The most important aspect of measuring devices is their ability to repeat and reproduce results. In other words, each time we measure the same thing, we must obtain the same result. If we attach a 100 gram weight to a spring scale it must extend the same distance each time we measure it, morning or evening, hot or cold. The same result should be obtained even if we start with 50 grams and then add another 50 grams, or if we start with 200 grams and then deduct 100 grams. The reading must remain constant the moment we hang the weight and two hours later. Unfortunately no measuring device is capable of reproducing results with 100% accuracy. There will always be slight differences between readings. Sometimes they are caused by temperature, by obsolescence, or simply because the device is inaccurate or it is being used incorrectly. Weigh yourself five or ten times on your scale at home and see whether you get the same result every time. Take your temperature ten times and see whether all the readings are identical. If the differences are very slight, it doesn’t really matter. But bear in mind that there are slight inaccuracies in every measurement and we must decide for ourselves how accurate our measurement needs to be. For the most part, accuracy to one tenth or one half percent (or even one percent) is sufficient. If you measure the width of your notebook, for example, you will do so in centimeters or millimeters. Obviously a difference of one tenth or one hundredth of a millimeter is not important. The same applies when you measure your weight in kilograms, at most it will be accurate to within half a kilogram. When measuring the distance between cities we do so in units of kilometers, and a difference of tens or even hundreds of meters hardly matters.

Sometimes the inability to reproduce results lies with the measurand rather than the measuring device (measuring blood pressure, for example). In this case it is customary to repeat the measurement several times and calculate the average reading. This method of obtaining an average from a large number of readings is also helpful in other situations, when measuring something very small, for example. It is impossible to measure the thickness of a sheet of paper with a ruler, so we measure the thickness of a sheaf of 100 or 200 sheets and then divide the result by 100 (or 200). We have thus calculated the average of 100 or 200 measurements, where each one on its own would have been extremely inaccurate.

Monovalence – one size – one number

The second important aspect of measuring devices is that its reading should only relate to one quality of the amount being measured. In other words, the spring scale will lengthen by one centimeter only when a 100 gram weight is suspended from it. If a different weight is suspended – 200 grams, for example – it will lengthen by 2 centimeters. A 300 gram weight will give a 3 centimeter reading, and so on. However, there are several exceptions to this rule. With cyclic measurements such as time, for example, the value repeats itself (this is what is meant by cyclic measurement – it is a measurement that repeats itself) and so does the reading. The hands of a clock show the hour 12 times a day, and furthermore the minute hand returns to the same place every hour. When the minute hand is pointing to the three we know the time is “some” hour plus 15 minutes (or “some” hour and a quarter). The hour hand tells us what hour it is and we can easily tell whether it is day or night.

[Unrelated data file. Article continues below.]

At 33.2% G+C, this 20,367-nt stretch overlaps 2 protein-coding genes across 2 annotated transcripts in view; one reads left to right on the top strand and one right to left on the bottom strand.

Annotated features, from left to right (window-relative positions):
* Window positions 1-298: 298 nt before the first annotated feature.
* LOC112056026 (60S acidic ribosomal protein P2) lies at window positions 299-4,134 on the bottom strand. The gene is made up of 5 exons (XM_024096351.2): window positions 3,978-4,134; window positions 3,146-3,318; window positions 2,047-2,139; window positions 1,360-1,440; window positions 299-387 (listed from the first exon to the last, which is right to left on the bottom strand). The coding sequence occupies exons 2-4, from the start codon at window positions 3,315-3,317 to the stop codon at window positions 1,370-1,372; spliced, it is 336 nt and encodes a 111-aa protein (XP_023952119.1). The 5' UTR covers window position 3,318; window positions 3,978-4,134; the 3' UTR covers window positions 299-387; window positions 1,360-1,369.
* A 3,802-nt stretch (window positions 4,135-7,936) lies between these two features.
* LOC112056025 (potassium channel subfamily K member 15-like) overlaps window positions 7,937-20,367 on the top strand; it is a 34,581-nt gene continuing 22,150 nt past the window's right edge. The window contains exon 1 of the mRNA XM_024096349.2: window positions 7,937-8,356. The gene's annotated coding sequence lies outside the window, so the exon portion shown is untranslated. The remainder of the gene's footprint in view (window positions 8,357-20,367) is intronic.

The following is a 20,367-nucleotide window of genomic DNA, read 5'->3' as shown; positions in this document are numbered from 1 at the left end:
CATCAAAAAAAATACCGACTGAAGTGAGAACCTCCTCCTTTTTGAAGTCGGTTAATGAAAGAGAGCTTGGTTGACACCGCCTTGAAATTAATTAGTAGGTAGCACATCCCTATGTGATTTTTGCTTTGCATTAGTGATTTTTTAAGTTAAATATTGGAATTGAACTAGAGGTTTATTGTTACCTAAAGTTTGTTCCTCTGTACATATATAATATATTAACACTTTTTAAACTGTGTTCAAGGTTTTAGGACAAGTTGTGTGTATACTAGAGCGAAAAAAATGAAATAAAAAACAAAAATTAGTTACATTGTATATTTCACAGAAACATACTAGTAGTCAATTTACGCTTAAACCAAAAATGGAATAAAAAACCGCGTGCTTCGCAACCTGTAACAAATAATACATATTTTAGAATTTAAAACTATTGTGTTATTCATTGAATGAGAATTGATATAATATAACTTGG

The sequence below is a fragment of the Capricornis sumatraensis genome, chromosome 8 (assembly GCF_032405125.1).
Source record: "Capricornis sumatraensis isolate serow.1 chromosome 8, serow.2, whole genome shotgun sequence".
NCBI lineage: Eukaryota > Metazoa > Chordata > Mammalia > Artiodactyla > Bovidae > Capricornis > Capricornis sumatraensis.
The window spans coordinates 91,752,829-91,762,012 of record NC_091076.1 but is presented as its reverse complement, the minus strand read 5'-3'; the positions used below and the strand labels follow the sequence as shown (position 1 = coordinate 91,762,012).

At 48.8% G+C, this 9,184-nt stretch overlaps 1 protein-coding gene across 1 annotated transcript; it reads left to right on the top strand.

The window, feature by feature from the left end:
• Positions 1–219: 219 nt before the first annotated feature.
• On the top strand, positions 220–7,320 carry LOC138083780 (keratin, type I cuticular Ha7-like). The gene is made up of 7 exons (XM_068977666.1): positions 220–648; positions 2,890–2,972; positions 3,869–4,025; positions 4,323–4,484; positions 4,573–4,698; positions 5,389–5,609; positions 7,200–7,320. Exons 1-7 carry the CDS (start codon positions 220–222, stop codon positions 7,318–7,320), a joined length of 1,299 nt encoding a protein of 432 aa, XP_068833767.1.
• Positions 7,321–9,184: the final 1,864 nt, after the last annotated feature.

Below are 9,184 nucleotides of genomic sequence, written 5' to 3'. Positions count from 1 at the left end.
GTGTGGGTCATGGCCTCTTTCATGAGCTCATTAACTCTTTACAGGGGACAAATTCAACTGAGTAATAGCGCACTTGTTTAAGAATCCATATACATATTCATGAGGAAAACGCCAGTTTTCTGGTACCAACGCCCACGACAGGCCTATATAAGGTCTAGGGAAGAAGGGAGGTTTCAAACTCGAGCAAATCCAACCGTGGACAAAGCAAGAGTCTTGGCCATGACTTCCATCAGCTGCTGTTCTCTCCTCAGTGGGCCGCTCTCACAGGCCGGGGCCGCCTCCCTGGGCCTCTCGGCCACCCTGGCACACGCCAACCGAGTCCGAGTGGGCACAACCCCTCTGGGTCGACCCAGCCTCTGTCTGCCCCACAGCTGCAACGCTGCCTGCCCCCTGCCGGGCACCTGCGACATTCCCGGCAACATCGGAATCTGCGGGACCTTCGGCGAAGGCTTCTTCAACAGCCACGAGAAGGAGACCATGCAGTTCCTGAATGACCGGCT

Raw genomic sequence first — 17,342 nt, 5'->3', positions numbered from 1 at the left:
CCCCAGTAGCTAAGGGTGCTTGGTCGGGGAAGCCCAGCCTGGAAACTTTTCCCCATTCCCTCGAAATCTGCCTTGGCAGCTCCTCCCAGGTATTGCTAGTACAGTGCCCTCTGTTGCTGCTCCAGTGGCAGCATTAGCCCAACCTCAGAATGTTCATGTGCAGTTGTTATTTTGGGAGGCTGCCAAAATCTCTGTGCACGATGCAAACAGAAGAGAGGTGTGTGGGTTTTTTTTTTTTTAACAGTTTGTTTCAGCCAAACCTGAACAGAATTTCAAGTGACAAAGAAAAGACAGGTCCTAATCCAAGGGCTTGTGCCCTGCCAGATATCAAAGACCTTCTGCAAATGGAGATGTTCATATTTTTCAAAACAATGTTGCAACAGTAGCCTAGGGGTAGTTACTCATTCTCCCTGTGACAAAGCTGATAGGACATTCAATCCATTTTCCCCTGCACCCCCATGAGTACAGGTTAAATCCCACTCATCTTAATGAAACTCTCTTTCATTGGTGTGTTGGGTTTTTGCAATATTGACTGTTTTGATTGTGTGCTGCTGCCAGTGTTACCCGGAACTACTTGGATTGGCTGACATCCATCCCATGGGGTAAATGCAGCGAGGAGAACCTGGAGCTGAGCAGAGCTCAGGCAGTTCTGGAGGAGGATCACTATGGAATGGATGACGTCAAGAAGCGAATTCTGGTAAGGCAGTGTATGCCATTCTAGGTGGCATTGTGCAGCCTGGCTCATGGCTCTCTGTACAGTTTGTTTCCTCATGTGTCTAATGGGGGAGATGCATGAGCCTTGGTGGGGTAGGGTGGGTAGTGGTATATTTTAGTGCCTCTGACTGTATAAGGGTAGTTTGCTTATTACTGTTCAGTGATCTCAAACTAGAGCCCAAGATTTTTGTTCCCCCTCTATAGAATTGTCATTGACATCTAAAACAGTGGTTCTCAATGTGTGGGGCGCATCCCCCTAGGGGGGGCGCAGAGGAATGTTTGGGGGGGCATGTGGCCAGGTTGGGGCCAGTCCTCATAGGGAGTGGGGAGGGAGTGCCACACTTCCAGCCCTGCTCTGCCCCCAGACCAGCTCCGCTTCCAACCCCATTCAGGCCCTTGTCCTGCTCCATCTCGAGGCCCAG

Other exceptions to the rule of the size being measured and the reading displayed by the measuring device are the boundaries of the amount being measured. Each measuring device is formulated and capable of measuring a particular amount. Anything beyond this amount will not be measured, and the readings will be meaningless. A thermometer intended to measure body temperature displays the numbers between 35 and 42 degrees. Anything below 35 degrees on the mercury column will always read 35 degrees, while anything above 42 degrees will read 42 degrees. The principle of monovalence does not apply and it is clear that we cannot measure temperatures that are too high or too low with this thermometer. As a rule there is a connection between the maximum and minimum the measuring device is capable of measuring. Extremely sensitive instruments that are capable of measuring very small amounts are incapable of measuring very large amounts. If we bring down the lower gauge, we must bring down the upper gauge as well. The opposite also holds true. Instruments that are capable of measuring very large amounts are incapable of discerning differences between small amounts. A scale designed to weigh trucks and other objects weighing thousands of kilograms is incapable of distinguishing between one gram and 10 grams, both of which will register zero on the pointer of the scale.
Date Created: 05/05/13
Date Updated: 05/05/13